At the beginning of 2003, only GO Transit’s Lakeshore Line trains were operating evenings and weekends, with GO Transit “train-buses” serving other corridors loading and unloading passengers on Front Street. Beneath Front Street, TTC passengers crowded onto a narrow centre subway platform. Ontario Northland’s Northlander train departed six days a week for North Bay and Cochrane, using former GO Transit single-level coaches. Though the Great Hall was always a spectacular grand entranceway, GO and VIA passengers boarded their trains in cramped departure halls. 

Revitalizing Union Station was always going to be a challenge. The station is a National Historic Site, with portions of the building and infrastructure owned by separate agencies. The building is North America’s second-busiest transport hub, only behind New York Penn Station. Any major construction would have to work around the 72 million annual passengers. 

Though the City of Toronto purchased most of the station in 2000, including The Great Hall, the tracks and platforms belong to Metrolinx. Additionally, VIA Rail Canada leases the central passenger concourse. There were dozens of retail tenants, including an arcade, a tiny LCBO outlet, Laura Secord, one of the last mmmmarvellous muffins locations, a bar, aptly named Commuters, and of course, the unmistakable smell of Cinnabon in the GO concourse. 

In 2002, the City inked a deal with Union Pearson Group, which was led by Larry Tanenbaum, long-time chairman of Maple Leaf Sports and Entertainment (MLSE). The idea was to transform Union Station into a destination in its own right, with new retail and dining, while restoring the station to its original splendor. However, this deal, controversial because of Tanenbaum’s ties to the Lastman family, fell through three years later due to contractual disagreements. 

Despite the first failed contract, the City was eager to get on with the station renovations. A new deal worth $640 million, signed on August 5, 2009, saw Vanbots win the bid for Phase One construction, while the Osmington Group was signed separately to lead the retail program. The Vanbots deal was necessary to support Toronto’s successful bid for the 2015 PanAm/Parapan Games.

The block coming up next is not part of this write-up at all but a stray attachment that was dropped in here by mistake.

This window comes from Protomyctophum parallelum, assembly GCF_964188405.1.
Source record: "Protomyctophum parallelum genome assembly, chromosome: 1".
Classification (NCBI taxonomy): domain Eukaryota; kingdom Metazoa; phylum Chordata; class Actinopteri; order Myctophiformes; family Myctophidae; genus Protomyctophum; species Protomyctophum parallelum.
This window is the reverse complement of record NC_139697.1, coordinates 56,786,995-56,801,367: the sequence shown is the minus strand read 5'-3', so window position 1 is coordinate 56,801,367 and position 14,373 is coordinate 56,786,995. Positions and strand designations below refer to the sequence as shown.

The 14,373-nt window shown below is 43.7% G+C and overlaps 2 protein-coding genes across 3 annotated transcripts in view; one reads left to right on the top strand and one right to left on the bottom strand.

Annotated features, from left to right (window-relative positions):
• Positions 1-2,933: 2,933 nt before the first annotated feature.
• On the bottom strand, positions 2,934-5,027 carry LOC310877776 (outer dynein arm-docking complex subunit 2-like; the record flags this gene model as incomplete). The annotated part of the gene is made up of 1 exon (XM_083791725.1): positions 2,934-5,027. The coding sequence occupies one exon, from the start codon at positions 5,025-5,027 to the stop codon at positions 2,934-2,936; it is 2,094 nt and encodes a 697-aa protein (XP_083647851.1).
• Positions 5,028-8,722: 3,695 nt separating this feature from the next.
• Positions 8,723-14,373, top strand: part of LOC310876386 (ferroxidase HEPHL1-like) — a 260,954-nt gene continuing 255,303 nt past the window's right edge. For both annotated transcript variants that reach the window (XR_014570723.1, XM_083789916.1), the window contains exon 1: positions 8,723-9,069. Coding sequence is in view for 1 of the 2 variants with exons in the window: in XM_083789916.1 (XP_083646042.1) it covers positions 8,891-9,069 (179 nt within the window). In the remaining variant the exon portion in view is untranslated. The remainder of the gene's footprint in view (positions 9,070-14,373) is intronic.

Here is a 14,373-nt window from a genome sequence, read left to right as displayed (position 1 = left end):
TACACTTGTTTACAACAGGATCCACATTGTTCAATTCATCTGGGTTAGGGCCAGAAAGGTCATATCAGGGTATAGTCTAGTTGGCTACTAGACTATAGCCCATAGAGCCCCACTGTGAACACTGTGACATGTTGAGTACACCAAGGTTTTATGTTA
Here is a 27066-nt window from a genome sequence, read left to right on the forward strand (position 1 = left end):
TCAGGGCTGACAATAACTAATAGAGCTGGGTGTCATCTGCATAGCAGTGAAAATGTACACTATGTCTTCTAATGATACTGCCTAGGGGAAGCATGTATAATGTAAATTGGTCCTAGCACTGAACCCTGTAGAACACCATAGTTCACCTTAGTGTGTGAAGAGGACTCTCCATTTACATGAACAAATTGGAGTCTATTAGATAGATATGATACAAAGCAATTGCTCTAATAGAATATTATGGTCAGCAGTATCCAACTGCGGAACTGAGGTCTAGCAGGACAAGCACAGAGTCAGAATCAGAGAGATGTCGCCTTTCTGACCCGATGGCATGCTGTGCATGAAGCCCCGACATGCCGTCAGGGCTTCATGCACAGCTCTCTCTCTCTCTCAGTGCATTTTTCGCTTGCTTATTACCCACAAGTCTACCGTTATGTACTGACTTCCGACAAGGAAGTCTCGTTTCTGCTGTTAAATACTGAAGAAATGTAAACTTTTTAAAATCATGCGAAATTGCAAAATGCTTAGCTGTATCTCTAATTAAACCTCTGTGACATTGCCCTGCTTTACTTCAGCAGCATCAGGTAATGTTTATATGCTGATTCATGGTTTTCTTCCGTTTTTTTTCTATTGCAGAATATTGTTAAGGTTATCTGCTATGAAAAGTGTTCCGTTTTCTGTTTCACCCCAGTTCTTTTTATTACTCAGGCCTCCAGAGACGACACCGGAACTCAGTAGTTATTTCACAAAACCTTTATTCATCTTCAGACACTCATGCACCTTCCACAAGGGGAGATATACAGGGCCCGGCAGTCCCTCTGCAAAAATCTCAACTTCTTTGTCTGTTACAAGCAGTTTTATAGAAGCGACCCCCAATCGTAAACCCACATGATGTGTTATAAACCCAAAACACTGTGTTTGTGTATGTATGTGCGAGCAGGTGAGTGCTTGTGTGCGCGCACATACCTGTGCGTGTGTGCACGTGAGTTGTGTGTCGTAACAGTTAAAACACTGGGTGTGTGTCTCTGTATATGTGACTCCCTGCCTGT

Unfortunately, like the initial Union Station construction, there were many setbacks. Vanbots was acquired by British firm Carillion. Carillion completed most Phase One work before going insolvent in 2017. Bondfield won the bid for the Phase Two construction contract, but they then collapsed in 2019. EllisDon was then brought on to carry the project to completion. Despite the issues, progress on the revitalized station was evident, with 2015 being especially notable. 

The new York Concourse, photo by Jack Landau

In April 2015, the new GO Transit York Concourse opened, featuring a modern, more intuitive layout and a direct connection to the Great Hall above. Additional stairs and elevators made for easier access to GO train platforms, while below, construction of a new food court was well under way. Starbucks and McCafe eventually opened up in the York Concourse – providing commuters with their much-needed caffeine, they were followed by new sit-down restaurants Union Chicken and WVRST in 2018.